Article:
Chemotherapy may increase the risk of infection (because to low white blood cell counts), bleeding or bruising from small injuries (due to low blood platelet counts), and anemia-related tiredness (because of low red blood cell counts).
Most chemotherapy-related adverse effects will go away after the treatment is finished, however it may take some time.
Monoclonal antibodies' adverse effects vary depending on the medicine. Many of these adverse effects are comparable to those seen while using standard chemotherapy drugs.
Before starting any medicine, talk to your doctor about the possible adverse effects. Tell your doctor if you have any adverse effects. Medications or dietary changes may often be used to treat or prevent them.
Who is at risk and how can colorectal cancer be prevented?
Colorectal cancer affects a wide range of people. Although the specific etiology of precancerous colon polyps that lead to colorectal cancer is unknown, there are several variables that raise a person's chance of getting polyps and cancer in the colon. The following are some of the danger signs:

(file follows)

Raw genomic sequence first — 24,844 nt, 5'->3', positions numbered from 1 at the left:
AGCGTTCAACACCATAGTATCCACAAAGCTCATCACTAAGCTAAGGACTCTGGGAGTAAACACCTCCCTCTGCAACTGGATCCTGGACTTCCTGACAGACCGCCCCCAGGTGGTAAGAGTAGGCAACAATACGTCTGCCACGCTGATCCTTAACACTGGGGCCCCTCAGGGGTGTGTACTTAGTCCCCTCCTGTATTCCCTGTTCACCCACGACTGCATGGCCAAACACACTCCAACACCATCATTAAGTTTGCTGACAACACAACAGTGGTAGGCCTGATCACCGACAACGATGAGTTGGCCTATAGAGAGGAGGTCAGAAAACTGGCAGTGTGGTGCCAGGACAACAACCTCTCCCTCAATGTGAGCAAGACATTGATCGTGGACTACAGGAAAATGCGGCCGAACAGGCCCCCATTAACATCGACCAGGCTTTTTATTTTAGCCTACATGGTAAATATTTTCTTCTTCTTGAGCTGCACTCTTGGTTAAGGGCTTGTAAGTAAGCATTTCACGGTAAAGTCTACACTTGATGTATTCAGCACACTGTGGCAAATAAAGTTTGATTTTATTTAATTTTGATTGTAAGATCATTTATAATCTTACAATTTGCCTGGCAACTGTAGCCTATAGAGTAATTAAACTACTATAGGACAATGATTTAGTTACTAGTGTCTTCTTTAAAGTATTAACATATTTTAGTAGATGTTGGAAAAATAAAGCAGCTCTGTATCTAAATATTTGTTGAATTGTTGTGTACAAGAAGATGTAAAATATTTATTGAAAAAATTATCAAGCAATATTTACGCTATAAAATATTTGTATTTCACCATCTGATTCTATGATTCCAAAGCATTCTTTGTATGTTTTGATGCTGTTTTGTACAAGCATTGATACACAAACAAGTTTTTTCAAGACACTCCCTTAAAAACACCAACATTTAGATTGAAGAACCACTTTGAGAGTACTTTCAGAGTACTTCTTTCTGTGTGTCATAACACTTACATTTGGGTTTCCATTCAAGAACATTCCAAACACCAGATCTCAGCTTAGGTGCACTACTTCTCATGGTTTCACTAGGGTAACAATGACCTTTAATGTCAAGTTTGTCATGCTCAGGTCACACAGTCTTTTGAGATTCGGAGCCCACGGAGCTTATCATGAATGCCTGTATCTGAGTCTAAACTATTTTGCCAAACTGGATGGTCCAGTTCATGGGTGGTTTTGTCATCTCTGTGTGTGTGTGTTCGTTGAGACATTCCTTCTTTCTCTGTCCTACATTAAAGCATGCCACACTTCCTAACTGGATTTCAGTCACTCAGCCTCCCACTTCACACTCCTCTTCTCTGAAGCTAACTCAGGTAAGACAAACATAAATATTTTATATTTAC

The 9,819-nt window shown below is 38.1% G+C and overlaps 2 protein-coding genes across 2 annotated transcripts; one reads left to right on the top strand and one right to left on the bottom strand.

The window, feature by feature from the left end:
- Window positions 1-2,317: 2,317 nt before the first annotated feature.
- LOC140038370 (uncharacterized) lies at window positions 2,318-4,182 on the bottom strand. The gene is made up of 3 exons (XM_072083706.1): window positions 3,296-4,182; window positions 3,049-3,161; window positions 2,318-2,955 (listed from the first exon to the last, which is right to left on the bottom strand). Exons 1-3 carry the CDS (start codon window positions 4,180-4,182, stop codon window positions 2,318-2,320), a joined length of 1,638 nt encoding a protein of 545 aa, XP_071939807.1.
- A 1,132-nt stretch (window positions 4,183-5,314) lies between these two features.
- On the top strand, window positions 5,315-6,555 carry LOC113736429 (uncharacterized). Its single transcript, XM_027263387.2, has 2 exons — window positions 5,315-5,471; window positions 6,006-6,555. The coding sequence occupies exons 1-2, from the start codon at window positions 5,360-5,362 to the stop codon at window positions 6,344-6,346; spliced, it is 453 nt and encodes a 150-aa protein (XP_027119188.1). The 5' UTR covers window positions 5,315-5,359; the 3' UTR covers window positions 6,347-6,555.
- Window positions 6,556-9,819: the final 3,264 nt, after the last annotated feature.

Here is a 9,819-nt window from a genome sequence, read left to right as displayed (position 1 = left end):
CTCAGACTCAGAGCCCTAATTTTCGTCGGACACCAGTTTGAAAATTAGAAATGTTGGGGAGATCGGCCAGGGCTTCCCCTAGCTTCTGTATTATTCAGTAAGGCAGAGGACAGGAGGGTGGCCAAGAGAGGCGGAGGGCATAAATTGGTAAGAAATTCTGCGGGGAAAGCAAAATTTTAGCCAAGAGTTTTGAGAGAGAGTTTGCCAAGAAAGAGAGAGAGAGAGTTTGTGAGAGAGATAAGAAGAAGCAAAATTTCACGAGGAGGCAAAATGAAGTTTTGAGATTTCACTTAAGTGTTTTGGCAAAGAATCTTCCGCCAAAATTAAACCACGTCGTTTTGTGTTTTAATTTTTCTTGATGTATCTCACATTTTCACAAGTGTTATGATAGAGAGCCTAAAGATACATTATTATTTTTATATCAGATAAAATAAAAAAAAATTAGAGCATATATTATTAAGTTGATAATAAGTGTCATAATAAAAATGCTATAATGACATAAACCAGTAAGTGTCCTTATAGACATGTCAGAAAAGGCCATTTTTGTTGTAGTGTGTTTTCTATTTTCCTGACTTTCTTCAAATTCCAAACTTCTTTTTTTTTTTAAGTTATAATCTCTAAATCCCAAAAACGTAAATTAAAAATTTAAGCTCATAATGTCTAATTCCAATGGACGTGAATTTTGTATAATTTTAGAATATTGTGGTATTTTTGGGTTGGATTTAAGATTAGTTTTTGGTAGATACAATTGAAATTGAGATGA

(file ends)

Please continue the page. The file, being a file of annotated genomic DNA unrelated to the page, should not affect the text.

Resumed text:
Age: As we become older, our chances of getting colorectal polyps and cancer rise. Colorectal cancer is more frequent in persons over 50, although it may strike anybody at any age.
Other illnesses include: Inherited factors (Lynch syndrome, familial adenomatous polyposis) and medical diseases (type 2 diabetes, past history of cancer, history of inflammatory bowel illness) may raise your risk of colorectal cancer.
Factors that influence your way of life: If you consume alcohol, smoke cigarettes, don't get enough exercise, and/or are overweight, you may be at a higher risk of having colorectal cancer. Precancerous polyps and colorectal cancer are both increased when you smoke. Colorectal cancer has been related to a diet heavy in fat and calories but poor in fiber, fruits, and vegetables. Many risk factors for colorectal cancer may be reduced by changing one's lifestyle.
Colorectal cancer is linked to a number of illnesses.